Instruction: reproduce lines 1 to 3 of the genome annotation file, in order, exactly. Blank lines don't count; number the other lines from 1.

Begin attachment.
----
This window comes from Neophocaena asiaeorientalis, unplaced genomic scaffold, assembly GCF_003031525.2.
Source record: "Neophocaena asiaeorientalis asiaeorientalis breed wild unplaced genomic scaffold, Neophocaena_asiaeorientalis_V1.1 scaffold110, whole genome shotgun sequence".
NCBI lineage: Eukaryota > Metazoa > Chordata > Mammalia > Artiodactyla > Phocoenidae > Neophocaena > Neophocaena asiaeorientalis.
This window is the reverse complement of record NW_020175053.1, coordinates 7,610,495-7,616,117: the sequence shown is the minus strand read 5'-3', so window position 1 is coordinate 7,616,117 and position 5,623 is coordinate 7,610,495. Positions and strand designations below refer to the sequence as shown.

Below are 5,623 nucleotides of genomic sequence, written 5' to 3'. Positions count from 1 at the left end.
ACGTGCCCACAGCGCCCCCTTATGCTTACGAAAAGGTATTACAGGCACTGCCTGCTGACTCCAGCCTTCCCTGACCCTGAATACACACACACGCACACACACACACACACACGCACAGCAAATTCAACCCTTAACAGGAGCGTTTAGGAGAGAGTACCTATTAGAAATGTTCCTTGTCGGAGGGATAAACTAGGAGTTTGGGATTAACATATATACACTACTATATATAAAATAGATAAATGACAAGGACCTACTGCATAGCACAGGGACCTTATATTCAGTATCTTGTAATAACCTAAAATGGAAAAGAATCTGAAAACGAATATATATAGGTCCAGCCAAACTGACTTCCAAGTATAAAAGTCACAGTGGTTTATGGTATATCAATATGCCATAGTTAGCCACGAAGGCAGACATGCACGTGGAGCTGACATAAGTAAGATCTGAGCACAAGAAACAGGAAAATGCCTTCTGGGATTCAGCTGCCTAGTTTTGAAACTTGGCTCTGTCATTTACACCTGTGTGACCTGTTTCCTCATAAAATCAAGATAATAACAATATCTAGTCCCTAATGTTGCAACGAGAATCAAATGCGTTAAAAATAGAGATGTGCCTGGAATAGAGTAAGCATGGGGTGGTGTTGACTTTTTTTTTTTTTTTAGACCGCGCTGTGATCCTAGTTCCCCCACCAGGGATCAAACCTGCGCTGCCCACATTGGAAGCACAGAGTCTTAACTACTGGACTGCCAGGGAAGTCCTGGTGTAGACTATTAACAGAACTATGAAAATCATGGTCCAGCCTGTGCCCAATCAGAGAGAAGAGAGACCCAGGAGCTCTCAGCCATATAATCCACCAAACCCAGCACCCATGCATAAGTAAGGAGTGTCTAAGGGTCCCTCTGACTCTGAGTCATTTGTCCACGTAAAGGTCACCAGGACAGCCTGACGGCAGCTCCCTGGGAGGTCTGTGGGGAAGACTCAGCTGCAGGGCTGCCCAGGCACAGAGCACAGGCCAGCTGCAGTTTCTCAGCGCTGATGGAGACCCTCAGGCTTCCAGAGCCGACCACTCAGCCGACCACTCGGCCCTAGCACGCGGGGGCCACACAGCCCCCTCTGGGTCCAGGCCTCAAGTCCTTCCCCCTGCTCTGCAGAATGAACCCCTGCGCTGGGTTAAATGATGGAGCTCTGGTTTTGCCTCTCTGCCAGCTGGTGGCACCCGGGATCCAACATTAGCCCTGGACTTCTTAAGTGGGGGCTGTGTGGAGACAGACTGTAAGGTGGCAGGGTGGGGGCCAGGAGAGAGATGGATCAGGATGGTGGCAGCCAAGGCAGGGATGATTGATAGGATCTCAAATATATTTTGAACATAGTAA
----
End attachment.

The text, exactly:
This window comes from Neophocaena asiaeorientalis, unplaced genomic scaffold, assembly GCF_003031525.2.
Source record: "Neophocaena asiaeorientalis asiaeorientalis breed wild unplaced genomic scaffold, Neophocaena_asiaeorientalis_V1.1 scaffold110, whole genome shotgun sequence".
NCBI lineage: Eukaryota > Metazoa > Chordata > Mammalia > Artiodactyla > Phocoenidae > Neophocaena > Neophocaena asiaeorientalis.